Germany sets Oscar hopes on neo-Nazi film starring Diane Kruger | Film | DW | 24.08.2017
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Germany sets Oscar hopes on neo-Nazi film starring Diane Kruger

The story of a neo-Nazi attack on immigrants could snag Germany its first foreign-language Oscar in over a decade. Fatih Akin's "In the Fade," with Diane Kruger in her first major German-speaking role, is in the running.

"In the Fade" has been selected to represent Germany at the Oscars, German Films, which markets German-made movies abroad, announced Thursday in Munich.

The film, directed by Fatih Akin, couldn't be more timely. It tells the story of a German woman, played by Diane Kruger, whose Kurdish husband and five-year-old son are killed in a neo-Nazi nail bomb attack.

Kruger, a Hollywood star with both German and American citizenship, won a Palme d'Or in Cannes for her performance.

While the German film industry has chosen "In the Fade," it will have to be nominated by the Academy to remain in the running for a best-language Oscar, presented on March 4, 2018. The shortlist of five nominees will be announced on January 23.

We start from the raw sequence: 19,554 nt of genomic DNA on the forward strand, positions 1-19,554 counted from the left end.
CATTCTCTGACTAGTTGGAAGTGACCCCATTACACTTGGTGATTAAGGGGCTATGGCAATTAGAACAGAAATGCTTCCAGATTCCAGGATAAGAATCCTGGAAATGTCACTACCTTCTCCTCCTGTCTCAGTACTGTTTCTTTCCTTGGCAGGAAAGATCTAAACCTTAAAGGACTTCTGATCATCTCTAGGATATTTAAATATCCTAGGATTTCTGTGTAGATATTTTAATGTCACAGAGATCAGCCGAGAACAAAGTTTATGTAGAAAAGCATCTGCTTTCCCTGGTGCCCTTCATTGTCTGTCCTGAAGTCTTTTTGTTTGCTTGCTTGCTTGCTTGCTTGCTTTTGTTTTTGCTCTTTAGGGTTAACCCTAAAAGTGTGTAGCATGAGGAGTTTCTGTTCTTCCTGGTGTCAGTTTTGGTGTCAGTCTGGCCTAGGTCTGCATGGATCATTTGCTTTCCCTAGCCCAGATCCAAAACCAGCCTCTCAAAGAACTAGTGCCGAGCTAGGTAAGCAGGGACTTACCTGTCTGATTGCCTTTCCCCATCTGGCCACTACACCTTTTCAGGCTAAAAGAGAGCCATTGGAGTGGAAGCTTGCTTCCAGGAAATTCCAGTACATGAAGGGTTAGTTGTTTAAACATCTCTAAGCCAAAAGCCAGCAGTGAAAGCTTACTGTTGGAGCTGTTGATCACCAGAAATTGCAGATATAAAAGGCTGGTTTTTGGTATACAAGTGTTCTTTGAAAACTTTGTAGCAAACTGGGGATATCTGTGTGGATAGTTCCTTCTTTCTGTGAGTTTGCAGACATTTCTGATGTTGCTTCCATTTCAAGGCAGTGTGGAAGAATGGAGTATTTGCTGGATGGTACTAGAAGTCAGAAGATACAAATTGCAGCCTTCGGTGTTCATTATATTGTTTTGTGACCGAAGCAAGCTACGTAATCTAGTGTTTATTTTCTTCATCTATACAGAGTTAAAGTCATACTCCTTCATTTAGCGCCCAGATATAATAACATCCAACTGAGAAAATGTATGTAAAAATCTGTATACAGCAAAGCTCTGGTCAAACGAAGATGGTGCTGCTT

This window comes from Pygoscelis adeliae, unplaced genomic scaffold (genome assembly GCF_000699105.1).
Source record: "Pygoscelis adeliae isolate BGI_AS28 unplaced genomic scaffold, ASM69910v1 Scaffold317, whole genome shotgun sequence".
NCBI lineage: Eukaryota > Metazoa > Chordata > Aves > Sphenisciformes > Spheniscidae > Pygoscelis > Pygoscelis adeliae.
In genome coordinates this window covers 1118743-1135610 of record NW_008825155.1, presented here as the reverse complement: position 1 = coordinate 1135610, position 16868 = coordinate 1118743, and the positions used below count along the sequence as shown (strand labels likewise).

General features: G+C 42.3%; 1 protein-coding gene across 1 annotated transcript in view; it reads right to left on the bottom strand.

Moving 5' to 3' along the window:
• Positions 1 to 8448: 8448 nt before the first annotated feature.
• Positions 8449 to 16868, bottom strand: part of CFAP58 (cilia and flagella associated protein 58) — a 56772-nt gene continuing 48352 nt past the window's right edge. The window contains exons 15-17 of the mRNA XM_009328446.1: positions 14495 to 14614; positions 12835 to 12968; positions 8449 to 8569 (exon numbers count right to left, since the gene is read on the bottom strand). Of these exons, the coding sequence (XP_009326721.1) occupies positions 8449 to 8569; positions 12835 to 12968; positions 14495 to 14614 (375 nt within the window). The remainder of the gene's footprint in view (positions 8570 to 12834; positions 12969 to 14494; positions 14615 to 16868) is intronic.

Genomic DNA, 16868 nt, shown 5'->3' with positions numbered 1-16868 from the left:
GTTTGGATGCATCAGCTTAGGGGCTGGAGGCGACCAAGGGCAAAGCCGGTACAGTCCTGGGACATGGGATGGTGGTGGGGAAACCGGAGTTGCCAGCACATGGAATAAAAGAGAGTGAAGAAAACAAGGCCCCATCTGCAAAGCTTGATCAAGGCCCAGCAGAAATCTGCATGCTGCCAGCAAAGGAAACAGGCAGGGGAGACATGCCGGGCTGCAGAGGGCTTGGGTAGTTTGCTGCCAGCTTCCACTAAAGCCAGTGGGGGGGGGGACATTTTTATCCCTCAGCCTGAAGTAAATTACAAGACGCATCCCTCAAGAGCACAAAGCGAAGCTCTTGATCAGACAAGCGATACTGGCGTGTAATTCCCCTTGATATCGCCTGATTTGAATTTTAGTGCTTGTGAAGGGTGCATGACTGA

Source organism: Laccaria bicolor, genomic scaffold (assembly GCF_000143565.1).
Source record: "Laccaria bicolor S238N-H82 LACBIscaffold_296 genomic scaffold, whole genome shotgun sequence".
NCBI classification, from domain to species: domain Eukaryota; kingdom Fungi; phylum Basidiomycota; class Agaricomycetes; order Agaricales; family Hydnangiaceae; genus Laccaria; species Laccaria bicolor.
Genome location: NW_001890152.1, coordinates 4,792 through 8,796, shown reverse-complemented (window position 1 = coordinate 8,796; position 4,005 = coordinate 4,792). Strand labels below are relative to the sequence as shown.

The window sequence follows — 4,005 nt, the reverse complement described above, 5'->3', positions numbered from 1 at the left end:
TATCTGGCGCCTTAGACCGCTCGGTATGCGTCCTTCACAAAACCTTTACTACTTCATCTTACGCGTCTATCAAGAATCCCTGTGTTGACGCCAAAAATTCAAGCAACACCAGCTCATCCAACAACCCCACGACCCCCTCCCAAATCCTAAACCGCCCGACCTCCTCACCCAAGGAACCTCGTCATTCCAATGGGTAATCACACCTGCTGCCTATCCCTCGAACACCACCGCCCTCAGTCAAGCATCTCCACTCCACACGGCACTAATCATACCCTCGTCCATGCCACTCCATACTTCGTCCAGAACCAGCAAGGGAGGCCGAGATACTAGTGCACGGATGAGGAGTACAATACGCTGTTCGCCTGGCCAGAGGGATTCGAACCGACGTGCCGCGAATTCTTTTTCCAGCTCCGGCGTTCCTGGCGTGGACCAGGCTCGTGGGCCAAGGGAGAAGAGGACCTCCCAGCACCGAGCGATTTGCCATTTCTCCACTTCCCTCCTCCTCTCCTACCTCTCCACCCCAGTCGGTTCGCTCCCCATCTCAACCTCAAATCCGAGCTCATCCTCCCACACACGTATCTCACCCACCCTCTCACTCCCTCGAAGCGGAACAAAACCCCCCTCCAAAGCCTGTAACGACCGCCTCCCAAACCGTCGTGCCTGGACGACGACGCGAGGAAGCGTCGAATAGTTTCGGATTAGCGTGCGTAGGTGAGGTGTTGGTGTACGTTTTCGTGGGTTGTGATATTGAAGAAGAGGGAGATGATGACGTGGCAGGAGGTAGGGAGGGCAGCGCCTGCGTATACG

Fatih Akin (picture alliance/dpa/J. Carstensen)

This isn't the first time Germany has set its Oscar hopes on Hamburg-based director Fatih Akin

German bids tackle tough social issues

Apart from co-productions, Germany has only claimed three foreign-language Oscars, all of which focused on critical aspects of Germany's history. Another 19 German films have received a nomination from the Academy.

The most recent German winner was the East German Stasi drama "The Lives of Others" in 2007. "The Tin Drum," based on Günter Grass' war-time classic novel, won in 1980, as did "Nowhere in Africa," on the life in Kenya of a German-Jewish family that fled the Nazis, in 2003.

Read more: How Cannes finally discovered German film

"In the Fade" director Fatih Akin is known for tackling tough social issues, often including integration and discrimination.

His 2007 Turkish-German drama "The Edge of Heaven" is about a Turkish retiree in Germany who gets involved in a complicated relationship with a prostitute. It was also an Oscar contender, though it didn't garner a nomination. However, it did win Best Screenplay at the Cannes Film Festival.

In June, Akin became one of 774 film professionals invited this year to join the Academy of Motion Picture Arts and Sciences, making him eligible to vote for other Oscar winners. The Academy has more than 6,200 voting members.

kbm/eg (with dpa)

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